Nine reasons why privatization is such a bad idea

Republicans love to talk about privatizing government functions, because, according to them, a for-profit business model is so much more efficient. But Wendy Gittleson, writing at Addicting Info, has nine really good reasons why we don’t want those savvy businessmen teaching our children or putting out house fires.  Following are three of her compelling arguments, and you can read the rest here.

Companies are in business for one reason and one reason only—to make money. They are not in business to serve their employees or even their customers. A corporation is legally obligated to put profit above all else. This philosophy typically boils down to making the cheapest product the market will allow (or offering the least amount of service) and selling it at the highest price the market will allow. It’s one thing if your cell phone has a built in life span of six months to two years. It’s quite another for the electrical power grid.

The government is not in the business of creating demand. By and large, government services are services deemed necessary for our society to function. Businesses spring up every day by creating new demands for new products. Pharmaceutical companies invent illnesses. Clothing manufacturers convince us that we are somehow inferior if we are caught wearing last year’s styles. Governments pick up trash, teach children and put out fires. They have no incentive to have us create more trash, make dumber children or start fires. On the other hand, if those same services were run by business, the more trash they picked up, the more money they would earn. The more work they had to put into educating our children, the more money they would earn. The more fires they had to put out, the more money they would earn.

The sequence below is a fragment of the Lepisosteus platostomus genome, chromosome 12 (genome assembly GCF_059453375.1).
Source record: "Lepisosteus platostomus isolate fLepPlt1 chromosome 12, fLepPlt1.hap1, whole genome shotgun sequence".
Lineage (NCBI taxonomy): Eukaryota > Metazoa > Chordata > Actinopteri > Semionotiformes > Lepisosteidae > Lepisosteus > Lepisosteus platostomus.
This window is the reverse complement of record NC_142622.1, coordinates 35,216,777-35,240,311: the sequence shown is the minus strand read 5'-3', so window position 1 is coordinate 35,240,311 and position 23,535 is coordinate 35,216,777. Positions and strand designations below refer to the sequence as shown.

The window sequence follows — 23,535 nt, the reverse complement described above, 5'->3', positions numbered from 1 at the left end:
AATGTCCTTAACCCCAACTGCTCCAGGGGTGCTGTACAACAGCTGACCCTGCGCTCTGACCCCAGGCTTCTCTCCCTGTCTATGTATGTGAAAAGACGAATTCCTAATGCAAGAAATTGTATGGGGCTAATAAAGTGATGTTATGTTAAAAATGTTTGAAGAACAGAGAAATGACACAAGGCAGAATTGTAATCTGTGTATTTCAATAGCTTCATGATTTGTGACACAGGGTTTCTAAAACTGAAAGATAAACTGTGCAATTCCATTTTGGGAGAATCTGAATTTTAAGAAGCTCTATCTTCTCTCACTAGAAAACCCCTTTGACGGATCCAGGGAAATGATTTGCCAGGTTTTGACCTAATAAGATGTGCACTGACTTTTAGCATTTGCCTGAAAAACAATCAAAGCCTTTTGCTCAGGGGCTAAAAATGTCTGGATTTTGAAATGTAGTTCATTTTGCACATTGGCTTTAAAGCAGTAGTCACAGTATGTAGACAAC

The government is directly accountable to us. Post-Citizens United, this might sound somewhat naive, but we do still hold elections and only the people are eligible to vote. A corporate CEO, on the other hand, is controlled by a small group of people known as the board of directors. If we, the customers, wish to fire our President or Congressperson, all we have to do is show up at the polls (something Americans are notoriously bad at). If we, the customers, wish to fire the CEO of a multinational corporation, well, good luck.

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